Vaccine effectiveness and severity of current and prior seasons of influenza have demonstrated no association with vaccination rate in children, according to a study published in JAMA Pediatrics.
Compared with other pediatric and adolescent vaccines, the influenza vaccination rate remains low in children. Although many reasons may affect whether a child is vaccinated, the extent to which the severity of the current and prior year’s vaccine effectiveness affects the vaccination rate has not previously been studied. If severity and vaccine effectiveness influence the vaccination rate for influenza, it is important to understand the mechanics to relay this information to parents and effect an increase in these rates. Therefore, researchers examined the associations of seasonal influenza severity, as well as current and prior year’s vaccine effectiveness with yearly vaccination rates within age groups, using publicly available data.
Data were extracted from the Centers for Disease Control and Prevention (CDC) for the 2010 to 2017 seasons, which included: influenza vaccination rates per age group (6-23 months, 2-4 years, 5-12 years, and 13-17 years), yearly CDC influenza severity designations for pediatric patients (low, moderate, high, and very high), and vaccine effectiveness. The associations of vaccination rate with current and prior year’s vaccine effectiveness and season influenza were assessed using negative binomial models and were adjusted for age groups and linear and quadratic terms of years.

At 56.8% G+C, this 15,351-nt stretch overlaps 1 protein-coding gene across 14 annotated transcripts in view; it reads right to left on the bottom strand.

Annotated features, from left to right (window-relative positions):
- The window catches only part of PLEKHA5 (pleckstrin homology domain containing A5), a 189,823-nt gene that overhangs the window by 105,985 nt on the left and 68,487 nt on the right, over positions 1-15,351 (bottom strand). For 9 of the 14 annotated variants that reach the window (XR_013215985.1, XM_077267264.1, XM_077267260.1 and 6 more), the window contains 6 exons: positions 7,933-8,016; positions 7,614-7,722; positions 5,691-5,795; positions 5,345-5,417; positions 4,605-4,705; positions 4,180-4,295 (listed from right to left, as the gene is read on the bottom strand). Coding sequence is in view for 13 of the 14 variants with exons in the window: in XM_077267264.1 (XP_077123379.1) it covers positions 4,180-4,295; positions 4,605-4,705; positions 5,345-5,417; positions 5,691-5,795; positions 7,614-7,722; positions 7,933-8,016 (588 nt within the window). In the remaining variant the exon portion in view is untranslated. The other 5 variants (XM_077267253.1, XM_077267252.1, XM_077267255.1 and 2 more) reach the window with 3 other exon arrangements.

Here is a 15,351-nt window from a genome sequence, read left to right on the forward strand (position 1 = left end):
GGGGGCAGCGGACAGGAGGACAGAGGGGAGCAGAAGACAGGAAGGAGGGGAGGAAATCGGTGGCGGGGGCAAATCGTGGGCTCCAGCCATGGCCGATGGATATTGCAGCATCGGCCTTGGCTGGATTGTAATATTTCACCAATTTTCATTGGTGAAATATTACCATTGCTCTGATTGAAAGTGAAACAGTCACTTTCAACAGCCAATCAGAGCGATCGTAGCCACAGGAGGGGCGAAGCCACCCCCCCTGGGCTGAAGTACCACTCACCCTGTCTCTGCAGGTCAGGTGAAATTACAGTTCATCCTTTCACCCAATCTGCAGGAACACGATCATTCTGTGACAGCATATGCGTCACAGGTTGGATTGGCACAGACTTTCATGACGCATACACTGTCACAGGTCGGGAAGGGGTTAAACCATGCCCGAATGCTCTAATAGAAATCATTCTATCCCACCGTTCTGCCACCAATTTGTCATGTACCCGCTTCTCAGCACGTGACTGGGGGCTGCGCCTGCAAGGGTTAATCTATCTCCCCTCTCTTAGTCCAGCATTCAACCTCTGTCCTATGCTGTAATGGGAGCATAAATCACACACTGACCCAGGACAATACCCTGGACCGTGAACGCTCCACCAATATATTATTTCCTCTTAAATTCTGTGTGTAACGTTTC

Data showed that vaccine effectiveness varied across the years studied, ranging from 19% to 60%. Vaccination rate did not show a significant association with the current or prior year’s vaccine effectiveness. However, after a particularly low rate of vaccine effectiveness (19%) in 2014, there was a slight decline in vaccination rates in 2015. Severity of the current influenza season was also not associated with vaccination rates across age groups and years: high/very high severity vs low severity had a rate ratio (RR) of 1.02 (P =.63), and moderate severity vs low severity had a RR of 1.03 (P =.21). Similarly, prior season severity was not associated with vaccination rates.
The overall trend of influenza vaccination rates across age groups has been declining over the recent years and could be a reflection of the antivaccine movement. Furthermore, hesitancy in the influenza vaccine may be a result of a several compounding issues, including misperception of influenza risk and severity and a lack of confidence in vaccine effectiveness and safety, as well as healthcare authorities. Overall, the study authors concluded that, “Further research understanding what factors affect vaccination decisions that could be targeted in future interventions may be warranted.”
Abraham C, Chen Q, Fan W, Stockwell MS. Association of seasonal severity and vaccine effectiveness with influenza vaccination rates in children. JAMA Pediatrics. doi:10.1001/jamapediatrics.2019.4221